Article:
6 shows two MI frequencies f u1 and f u2 appear when
C = 0.3D. Since the flow in a vessel is three dimen-
sional, some fluctuations are pronounced in the axial
velocity and the others are in the radial velocity, that
is, f u1 appears strongly in the axial velocity and fu2 ap-
pears clearly in the radial flow in Figure 6. The result
that fu1 strongly appeared in the axial velocity corre-
sponds to a dynamic vertically change in the vortex in
the larger volume space of the vessels upper part. Al-
though the power spectra near 2.1 and 4.2 Hz are de-
Fig. 5 Average power spectrum density of sixteen spectra pressed due to the moving average used as the low-
calculated with 215 points from axial velocity time
pass filter in Figures 5 and 6, they do not affect the
series (C = 0.5D, N = 1.67 s1)
characteristic frequencies f u1 and fu2, which are in the
frequency region of 0.01 to 0.1 Hz.
Figure 7 shows the frequencies and the magni-
3. Results and Discussion tude of the radial and the axial velocities, when the
off-bottom clearance C is in 0.2D to 0.7D. In Figure 7,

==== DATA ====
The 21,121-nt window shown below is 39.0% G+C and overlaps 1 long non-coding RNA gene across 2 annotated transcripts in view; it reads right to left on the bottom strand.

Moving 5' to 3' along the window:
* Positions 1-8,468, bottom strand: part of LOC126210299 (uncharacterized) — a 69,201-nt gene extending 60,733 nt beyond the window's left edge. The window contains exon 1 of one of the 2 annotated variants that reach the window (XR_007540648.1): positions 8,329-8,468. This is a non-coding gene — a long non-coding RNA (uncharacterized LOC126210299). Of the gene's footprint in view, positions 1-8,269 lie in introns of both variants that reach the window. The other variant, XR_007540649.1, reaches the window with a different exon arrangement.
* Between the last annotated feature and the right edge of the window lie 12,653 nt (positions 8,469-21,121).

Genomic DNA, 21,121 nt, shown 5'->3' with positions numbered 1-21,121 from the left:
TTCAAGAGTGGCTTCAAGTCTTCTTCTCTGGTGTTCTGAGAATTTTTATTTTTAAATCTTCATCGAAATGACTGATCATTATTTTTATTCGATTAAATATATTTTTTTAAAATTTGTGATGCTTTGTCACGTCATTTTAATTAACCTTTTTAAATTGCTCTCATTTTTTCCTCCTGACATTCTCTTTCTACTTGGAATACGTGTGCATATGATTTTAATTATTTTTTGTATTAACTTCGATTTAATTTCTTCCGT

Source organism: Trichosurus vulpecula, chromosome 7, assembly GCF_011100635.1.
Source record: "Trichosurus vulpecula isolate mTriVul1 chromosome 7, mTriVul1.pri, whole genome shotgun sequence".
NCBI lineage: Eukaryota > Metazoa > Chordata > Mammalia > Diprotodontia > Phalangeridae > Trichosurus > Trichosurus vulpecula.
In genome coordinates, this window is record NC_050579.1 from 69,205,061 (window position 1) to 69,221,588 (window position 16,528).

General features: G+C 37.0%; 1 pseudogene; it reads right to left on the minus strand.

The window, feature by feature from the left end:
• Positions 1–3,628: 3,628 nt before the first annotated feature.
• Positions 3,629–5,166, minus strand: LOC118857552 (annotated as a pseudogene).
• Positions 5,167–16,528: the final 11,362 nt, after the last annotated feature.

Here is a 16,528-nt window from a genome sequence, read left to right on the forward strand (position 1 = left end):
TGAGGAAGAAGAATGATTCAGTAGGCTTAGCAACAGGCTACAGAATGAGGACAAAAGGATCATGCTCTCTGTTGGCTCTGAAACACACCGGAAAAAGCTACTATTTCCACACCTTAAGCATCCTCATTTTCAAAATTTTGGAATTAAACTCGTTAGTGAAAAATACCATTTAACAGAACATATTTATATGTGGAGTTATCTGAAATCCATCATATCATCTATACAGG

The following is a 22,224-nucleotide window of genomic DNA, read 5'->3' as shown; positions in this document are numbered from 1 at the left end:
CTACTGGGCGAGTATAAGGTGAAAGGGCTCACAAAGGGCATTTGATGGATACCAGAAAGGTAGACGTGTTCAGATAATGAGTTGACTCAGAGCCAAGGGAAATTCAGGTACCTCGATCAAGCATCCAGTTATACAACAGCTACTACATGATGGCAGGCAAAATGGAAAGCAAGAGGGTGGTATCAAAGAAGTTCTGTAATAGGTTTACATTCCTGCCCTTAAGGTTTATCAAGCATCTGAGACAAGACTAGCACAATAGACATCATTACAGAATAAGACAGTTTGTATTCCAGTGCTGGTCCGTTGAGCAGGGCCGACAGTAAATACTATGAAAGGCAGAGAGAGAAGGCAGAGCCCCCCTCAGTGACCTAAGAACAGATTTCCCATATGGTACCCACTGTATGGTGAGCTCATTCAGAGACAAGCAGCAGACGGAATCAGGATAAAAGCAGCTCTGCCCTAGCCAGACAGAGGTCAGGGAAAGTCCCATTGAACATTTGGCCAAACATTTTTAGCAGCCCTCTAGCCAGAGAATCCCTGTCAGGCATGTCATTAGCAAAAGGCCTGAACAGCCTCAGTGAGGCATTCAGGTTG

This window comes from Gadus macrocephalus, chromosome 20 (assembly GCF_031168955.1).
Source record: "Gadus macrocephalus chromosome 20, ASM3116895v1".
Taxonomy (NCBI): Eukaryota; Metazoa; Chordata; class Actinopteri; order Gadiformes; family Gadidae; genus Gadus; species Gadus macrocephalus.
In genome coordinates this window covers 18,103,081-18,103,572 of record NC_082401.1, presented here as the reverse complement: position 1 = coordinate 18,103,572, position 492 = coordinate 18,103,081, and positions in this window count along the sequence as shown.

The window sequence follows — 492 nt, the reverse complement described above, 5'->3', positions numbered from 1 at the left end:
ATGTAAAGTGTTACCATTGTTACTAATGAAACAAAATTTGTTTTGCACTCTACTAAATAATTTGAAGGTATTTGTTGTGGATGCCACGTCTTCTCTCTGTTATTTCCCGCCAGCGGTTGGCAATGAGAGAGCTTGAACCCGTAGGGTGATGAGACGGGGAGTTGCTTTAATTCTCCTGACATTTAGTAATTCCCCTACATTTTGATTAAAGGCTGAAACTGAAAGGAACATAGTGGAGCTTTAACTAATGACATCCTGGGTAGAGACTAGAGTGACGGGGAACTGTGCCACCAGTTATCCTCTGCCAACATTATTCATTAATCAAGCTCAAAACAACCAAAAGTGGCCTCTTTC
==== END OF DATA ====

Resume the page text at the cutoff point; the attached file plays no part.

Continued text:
3.1 Time series analysis and power spectrum analy-
MI is designated as high when the peak of MI is
sis
strong and easily detected in the power spectra for the
The power spectra shown in Figure 5 are calcu-
off-bottom clearance C = 0.5D as shown in Figure 5.
lated with cut-off frequency f CF = 2.8 Hz as a low-pass
When the peak is weak and detected with carefulness
filter from the velocity time series in Figure 4(b). The
for C 0.3D as shown in Figure 6, MI is designated as
power spectrum at the cut-off frequency was decreased
low, and when MI is not strong nor weak, it is mid-
by 3 dB, that is, 0.707 of the original one. The power
dle. As stated in Section 1, the velocity cannot be
spectra for the higher frequencies than the cut-off fre-
measured below and above the impeller for C < 0.2D
quency were decreased by more than 3 dB due to the
and C > 0.8D, respectively. From the flow visualiza-
low-pass filter. The value of the cut-off frequency fCF
tion in the later Section 3.3, when C < 0.2D and C >
was decided such that frequencies that are produced
0.8D, MI is not caused by the fluctuation of the vortex